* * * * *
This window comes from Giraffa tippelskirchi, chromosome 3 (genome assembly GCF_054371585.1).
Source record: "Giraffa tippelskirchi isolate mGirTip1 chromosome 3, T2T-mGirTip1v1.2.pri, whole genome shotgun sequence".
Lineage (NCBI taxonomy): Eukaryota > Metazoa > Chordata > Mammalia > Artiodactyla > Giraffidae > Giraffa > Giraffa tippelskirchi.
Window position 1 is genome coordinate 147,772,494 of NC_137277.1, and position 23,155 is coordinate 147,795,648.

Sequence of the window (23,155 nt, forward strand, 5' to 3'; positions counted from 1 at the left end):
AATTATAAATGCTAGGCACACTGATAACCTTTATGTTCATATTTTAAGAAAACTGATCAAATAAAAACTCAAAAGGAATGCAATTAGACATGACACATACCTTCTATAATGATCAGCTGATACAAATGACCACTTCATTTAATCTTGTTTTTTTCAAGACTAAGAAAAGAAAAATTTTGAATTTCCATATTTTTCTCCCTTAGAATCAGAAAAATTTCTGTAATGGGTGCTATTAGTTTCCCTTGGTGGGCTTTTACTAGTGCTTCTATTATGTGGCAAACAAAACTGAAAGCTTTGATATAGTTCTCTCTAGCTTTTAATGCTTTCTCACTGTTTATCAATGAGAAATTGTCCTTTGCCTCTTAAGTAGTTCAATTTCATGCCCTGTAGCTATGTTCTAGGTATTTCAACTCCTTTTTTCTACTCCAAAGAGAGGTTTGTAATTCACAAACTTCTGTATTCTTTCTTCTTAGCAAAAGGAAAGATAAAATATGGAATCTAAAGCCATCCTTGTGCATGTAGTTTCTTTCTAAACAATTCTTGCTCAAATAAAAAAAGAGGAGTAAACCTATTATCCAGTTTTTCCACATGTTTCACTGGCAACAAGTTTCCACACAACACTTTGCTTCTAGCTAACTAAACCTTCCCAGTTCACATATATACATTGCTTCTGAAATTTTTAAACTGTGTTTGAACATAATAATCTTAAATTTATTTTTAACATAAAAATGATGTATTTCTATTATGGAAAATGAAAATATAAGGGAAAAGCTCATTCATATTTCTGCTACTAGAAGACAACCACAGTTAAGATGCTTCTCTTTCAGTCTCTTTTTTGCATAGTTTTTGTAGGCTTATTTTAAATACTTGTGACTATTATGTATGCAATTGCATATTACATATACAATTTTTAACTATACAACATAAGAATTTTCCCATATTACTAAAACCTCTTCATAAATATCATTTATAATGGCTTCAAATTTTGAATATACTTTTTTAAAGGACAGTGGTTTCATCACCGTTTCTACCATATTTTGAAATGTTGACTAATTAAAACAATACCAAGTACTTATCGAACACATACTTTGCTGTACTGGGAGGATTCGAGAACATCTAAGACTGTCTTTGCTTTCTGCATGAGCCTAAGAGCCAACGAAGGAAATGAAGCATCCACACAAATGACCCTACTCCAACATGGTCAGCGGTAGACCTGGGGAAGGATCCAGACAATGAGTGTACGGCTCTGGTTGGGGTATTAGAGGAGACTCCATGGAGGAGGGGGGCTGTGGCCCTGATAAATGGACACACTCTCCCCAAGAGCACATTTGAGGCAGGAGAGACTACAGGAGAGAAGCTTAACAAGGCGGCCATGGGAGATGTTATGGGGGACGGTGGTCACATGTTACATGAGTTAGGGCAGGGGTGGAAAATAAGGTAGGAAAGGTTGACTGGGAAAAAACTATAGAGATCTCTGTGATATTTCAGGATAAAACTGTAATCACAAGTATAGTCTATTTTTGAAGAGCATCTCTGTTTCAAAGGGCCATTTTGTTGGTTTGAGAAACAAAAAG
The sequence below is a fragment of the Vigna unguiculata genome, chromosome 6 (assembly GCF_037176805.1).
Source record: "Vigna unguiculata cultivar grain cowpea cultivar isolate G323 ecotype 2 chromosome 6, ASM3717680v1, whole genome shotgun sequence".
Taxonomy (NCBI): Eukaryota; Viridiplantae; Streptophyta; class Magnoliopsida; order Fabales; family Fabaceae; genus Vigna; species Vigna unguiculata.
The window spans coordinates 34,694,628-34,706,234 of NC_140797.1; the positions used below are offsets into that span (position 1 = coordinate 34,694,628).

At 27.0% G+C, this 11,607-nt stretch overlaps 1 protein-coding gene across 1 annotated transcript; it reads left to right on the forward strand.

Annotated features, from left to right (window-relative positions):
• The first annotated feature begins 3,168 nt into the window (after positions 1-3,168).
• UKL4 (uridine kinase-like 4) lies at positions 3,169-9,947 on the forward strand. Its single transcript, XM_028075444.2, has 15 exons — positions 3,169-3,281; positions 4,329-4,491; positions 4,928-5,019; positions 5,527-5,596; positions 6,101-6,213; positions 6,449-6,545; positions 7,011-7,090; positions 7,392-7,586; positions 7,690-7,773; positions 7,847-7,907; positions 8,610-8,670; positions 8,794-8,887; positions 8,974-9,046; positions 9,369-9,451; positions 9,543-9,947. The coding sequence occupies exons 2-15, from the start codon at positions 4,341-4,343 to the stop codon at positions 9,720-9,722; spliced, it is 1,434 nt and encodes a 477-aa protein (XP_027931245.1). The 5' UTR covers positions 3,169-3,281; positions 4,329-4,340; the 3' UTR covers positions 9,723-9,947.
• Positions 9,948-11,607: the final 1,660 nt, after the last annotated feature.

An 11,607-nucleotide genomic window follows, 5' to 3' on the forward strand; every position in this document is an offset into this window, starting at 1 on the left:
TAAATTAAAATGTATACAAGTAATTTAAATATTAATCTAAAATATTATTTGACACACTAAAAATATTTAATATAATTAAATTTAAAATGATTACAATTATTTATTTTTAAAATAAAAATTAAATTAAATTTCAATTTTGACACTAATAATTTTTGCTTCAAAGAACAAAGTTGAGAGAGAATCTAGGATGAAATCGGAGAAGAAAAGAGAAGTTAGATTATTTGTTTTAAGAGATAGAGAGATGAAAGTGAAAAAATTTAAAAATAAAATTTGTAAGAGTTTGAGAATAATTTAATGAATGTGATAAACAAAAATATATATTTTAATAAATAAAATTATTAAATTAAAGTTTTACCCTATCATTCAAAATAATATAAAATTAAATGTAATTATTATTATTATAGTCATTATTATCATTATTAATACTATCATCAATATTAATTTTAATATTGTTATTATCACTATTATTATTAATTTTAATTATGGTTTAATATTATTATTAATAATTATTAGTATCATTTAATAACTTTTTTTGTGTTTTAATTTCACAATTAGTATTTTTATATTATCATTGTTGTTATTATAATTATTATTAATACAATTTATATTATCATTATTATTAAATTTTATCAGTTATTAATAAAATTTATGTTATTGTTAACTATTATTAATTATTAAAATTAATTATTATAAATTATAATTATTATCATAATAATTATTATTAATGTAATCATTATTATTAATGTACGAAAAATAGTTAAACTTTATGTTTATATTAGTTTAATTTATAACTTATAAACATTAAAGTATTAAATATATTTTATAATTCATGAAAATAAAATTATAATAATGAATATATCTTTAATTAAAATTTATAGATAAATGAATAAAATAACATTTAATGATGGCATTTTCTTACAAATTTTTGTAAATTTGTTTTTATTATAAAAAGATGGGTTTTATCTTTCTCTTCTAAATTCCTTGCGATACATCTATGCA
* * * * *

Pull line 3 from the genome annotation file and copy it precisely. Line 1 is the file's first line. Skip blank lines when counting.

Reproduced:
Lineage (NCBI taxonomy): Eukaryota > Metazoa > Chordata > Mammalia > Artiodactyla > Giraffidae > Giraffa > Giraffa tippelskirchi.